Everything counts- composition, exposure, presentation and more, however the main challenge in this kind of work is the lighting. When photographing highly polished or reflective materials you have to firstly consider lighting fields- there are dark field and light field approaches and sometimes combinations of both. You need to remember that when you are photographing highly reflective materials, it is like photographing a mirror- you are really photographing what is reflected in the mirror as opposed to photographing the glass or silvered surface if the mirror itself, If the mirror is in a frame you also have to consider how you are going to bring detail out in the frame.

If your mirror is reflecting white or light gray seamless paper or the light from a very large soft box- those are the shades you are going to represent the mirror in the final image. If the reflection in the mirror is dark- such as the reflection of dark studio space or a dark wall, the mirror surface is going to be represented as very dark gray or black, The former technique is called light field and the latter is dark field. This applies to many reflective objects such as coins, certain types of flat jewelry and shiny metal objects in general.

This is all based on the "angle of incidence" laws which is part of the physics of light. The rule states that the angle of incidence is equal to the angle of reflection, thus, if your light is striking the object or subject of the photograph from the far side of the object at 45 degrees the reflection of that light will be most observed if the camera is also at 45 degrees to the front of the object. This may sound like a lot of technobable but all you need is a small mirror, and a light source and once you start moving things around on a simple set. it won't take much time to "get it"! You can use the most advantageous angle of incidence to render the surface of you subject(s) and by placing th camera at various angles of reflection you can either feature the reflections or avoid them as you wish.

The reason I am talking about mirrors and using a mirror as a learning tool is because a flat mirror will give you a very clear idea of how the angle of incidence theory and the light and dark field methods work. Now we will talk about jewelery.

Most jewelry is not usually comprised of flat surfaces- even seemingly flat componants may have beveled edges wich will be at different angles to you light source. Since you want to show dimensionality in you photographs some of you subjects will be a combination of what and dark field lighting. You don't want to necessarily show the dark fields as jet black, so you will need some flat reflectors to fill in the dark fields but not completely- you are looking for a realistic lighting ratio between the light and dark fields.

Lets say that we are photographing simple wedding rings. Although they are round in shape, the metal may be flat (from edge to edge), totally round or half round. Each of theses shapes of the material may require slight variations in lighting in order to preserve the reality of theses various shapes. A shiny gold bad may require slightly different lighting than a Florentine gold band in order to bring out the surface texture of the latter material- add a diamond setting to the right and you have to compromise in order to render the gemstone properly.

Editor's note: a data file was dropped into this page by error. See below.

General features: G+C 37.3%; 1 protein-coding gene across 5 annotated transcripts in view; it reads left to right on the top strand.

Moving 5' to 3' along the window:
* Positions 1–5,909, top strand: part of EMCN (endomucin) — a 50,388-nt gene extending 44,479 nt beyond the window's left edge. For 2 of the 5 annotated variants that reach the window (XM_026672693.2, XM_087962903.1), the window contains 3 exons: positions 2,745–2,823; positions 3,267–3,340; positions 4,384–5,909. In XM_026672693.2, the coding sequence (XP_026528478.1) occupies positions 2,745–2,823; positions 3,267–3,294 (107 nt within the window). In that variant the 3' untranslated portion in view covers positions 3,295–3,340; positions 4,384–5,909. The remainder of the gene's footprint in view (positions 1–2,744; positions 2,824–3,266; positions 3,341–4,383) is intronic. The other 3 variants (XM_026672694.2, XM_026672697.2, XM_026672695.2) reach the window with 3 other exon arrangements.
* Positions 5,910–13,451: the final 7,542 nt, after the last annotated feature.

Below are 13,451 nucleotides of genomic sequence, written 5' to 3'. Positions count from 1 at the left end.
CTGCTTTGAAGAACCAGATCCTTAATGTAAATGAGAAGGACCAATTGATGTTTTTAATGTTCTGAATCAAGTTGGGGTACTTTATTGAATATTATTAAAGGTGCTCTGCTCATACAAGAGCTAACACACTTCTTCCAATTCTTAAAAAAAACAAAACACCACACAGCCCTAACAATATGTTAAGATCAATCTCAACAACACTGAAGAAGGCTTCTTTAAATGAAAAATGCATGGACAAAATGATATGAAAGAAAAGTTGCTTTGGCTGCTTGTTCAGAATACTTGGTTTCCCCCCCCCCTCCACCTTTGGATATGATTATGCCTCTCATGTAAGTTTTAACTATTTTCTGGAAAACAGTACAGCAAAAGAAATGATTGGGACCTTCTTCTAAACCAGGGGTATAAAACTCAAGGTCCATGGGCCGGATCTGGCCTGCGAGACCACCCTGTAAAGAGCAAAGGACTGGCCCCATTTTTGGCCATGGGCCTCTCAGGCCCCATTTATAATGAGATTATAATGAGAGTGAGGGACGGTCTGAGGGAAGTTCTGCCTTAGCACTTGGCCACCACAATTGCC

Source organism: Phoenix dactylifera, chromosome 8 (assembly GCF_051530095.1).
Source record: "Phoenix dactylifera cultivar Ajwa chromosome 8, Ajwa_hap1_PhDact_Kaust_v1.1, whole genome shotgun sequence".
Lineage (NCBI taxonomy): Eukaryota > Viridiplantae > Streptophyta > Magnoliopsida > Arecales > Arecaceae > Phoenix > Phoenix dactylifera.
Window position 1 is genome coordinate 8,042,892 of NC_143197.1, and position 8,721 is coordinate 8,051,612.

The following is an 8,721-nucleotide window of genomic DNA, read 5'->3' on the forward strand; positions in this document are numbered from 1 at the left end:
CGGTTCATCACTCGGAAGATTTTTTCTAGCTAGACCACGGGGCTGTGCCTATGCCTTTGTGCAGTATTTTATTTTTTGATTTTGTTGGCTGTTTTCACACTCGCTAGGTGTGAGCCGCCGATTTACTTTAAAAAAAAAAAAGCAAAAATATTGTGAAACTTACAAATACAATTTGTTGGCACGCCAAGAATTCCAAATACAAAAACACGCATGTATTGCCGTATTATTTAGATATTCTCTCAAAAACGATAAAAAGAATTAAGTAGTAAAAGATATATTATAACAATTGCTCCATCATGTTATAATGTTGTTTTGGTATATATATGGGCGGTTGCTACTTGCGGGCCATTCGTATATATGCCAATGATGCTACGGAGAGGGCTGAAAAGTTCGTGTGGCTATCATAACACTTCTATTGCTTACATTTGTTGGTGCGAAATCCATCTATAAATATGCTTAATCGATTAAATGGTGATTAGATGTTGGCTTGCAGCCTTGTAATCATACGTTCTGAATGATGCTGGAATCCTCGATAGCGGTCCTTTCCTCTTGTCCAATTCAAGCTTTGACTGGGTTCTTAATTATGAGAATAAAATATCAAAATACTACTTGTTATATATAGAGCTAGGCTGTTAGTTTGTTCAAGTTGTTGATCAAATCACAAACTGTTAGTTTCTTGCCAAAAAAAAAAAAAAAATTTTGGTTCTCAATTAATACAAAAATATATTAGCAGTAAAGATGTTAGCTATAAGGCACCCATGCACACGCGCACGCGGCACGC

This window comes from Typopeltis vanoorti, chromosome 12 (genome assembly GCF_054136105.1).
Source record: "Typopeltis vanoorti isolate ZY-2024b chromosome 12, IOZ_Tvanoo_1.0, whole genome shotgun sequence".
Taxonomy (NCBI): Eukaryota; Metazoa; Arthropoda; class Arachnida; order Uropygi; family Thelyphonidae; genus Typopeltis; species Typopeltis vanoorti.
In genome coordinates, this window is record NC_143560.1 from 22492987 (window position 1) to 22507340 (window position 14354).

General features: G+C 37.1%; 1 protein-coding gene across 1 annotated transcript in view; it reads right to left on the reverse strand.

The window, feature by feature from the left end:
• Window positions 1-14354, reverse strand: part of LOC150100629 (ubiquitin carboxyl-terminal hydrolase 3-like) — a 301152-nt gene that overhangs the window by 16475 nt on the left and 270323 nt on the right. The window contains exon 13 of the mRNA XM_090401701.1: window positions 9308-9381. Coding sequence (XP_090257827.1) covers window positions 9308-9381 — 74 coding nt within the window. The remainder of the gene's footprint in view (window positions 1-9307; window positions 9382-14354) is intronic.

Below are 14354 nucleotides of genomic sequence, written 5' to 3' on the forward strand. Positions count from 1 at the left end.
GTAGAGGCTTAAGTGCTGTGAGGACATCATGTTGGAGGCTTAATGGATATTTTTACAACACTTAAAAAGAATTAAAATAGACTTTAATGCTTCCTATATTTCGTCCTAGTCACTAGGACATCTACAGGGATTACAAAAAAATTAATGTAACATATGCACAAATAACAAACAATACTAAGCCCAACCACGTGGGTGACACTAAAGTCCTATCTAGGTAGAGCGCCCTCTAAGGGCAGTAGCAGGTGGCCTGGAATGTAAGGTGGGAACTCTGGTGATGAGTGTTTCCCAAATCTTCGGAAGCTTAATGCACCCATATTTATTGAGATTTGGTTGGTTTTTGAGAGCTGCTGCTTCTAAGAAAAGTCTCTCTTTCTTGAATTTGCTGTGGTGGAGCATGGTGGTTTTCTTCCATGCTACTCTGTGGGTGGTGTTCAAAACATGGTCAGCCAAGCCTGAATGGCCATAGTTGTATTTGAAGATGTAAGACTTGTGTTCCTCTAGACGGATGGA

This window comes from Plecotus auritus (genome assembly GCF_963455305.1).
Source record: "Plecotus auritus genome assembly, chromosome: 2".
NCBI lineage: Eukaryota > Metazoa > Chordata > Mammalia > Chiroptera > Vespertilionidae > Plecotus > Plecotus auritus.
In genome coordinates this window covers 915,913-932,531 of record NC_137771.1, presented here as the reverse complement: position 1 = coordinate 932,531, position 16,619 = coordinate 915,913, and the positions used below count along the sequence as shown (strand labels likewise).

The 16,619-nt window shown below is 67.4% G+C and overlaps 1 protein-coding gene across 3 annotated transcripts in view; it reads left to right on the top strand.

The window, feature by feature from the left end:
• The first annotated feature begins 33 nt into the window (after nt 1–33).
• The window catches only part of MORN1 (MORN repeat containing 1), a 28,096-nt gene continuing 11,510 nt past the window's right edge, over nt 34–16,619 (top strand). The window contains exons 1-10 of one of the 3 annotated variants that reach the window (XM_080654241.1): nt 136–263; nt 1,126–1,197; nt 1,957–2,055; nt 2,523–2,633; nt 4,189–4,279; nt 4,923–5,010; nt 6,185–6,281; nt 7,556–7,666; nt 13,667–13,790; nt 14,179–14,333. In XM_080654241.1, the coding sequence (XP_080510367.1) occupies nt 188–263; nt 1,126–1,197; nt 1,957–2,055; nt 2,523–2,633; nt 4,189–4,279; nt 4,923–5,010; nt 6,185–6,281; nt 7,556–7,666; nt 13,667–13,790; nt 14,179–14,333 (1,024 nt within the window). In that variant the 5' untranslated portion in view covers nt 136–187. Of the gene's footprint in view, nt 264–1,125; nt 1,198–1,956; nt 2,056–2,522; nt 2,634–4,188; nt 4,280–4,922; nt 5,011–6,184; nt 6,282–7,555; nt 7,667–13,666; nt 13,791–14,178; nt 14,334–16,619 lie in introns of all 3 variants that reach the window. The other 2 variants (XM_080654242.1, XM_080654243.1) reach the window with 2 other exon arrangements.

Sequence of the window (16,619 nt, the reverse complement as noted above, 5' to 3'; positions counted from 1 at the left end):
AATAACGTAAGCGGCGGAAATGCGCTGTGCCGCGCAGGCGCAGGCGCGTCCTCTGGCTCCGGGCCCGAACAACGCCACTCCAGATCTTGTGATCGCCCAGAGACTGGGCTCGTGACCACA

Round beads have similar problems to any round object. The reflect light from various angles because of their shape and if the proper focal length of lens and the proper camera/subject distance is not used round objects may look allot like disks or circles rather that ball shaped objects. With beads and pearls, I fine my best light source is a very large soft box use as close to the subject as possible. This light should be mounted on a boom stand and placed directly over the subject and then moved backward until a soft clean drop shadow appears in from of the beads. The hight of the light can be moved up and down until you see a pleasant lighting reflecting from the beads- you are looking for broad highlights that won't change the shape or color of the beads or place very strong catch-lights as if the beads were "white eyed peas"- I did not say "black eyed peas because that would entail a dark field treatment or the use of a gobo in the wrong place. A white reflector or fill card should create a sense of transparency in the shadows.

The lens thing- If you use a telephoto or long focal length or zoom setting and place the camera too far away from the subject- the camera will not see the roundness of the subject. If you make believe theses were cubic shaped beads, the camera would not see the "sides" of the cubes and render them as squares. We want to see a bit "around the beads". I don't recommend a wide angle lens but a normal to slightly shorter focal length my work better. As experiment, try this with a larger round object such as a round perfume bottle or a billiard ball. Try it with a tennis ball and practice rendering the texture.